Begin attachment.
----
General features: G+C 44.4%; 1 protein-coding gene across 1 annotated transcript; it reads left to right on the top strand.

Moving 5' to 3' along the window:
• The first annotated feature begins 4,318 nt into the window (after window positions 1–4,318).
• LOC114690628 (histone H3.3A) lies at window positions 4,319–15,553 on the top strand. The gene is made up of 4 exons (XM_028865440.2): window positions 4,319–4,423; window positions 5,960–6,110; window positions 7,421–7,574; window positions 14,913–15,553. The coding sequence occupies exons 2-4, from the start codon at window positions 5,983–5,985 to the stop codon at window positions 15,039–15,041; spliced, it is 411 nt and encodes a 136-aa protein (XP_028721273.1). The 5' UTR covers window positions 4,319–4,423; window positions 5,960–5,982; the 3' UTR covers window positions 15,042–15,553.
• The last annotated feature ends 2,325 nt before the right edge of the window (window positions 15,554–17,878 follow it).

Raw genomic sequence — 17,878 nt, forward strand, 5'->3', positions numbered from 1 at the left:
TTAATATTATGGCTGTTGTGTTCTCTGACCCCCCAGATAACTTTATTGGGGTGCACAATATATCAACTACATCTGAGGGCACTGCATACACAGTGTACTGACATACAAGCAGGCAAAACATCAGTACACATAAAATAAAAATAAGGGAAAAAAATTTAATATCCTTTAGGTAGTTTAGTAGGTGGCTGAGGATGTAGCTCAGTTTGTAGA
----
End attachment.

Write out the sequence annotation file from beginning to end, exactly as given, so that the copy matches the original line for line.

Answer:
General features: G+C 44.4%; 1 protein-coding gene across 1 annotated transcript; it reads left to right on the top strand.

Moving 5' to 3' along the window:
• The first annotated feature begins 4,318 nt into the window (after window positions 1–4,318).
• LOC114690628 (histone H3.3A) lies at window positions 4,319–15,553 on the top strand. The gene is made up of 4 exons (XM_028865440.2): window positions 4,319–4,423; window positions 5,960–6,110; window positions 7,421–7,574; window positions 14,913–15,553. The coding sequence occupies exons 2-4, from the start codon at window positions 5,983–5,985 to the stop codon at window positions 15,039–15,041; spliced, it is 411 nt and encodes a 136-aa protein (XP_028721273.1). The 5' UTR covers window positions 4,319–4,423; window positions 5,960–5,982; the 3' UTR covers window positions 15,042–15,553.
• The last annotated feature ends 2,325 nt before the right edge of the window (window positions 15,554–17,878 follow it).

Raw genomic sequence — 17,878 nt, forward strand, 5'->3', positions numbered from 1 at the left:
TTAATATTATGGCTGTTGTGTTCTCTGACCCCCCAGATAACTTTATTGGGGTGCACAATATATCAACTACATCTGAGGGCACTGCATACACAGTGTACTGACATACAAGCAGGCAAAACATCAGTACACATAAAATAAAAATAAGGGAAAAAAATTTAATATCCTTTAGGTAGTTTAGTAGGTGGCTGAGGATGTAGCTCAGTTTGTAGA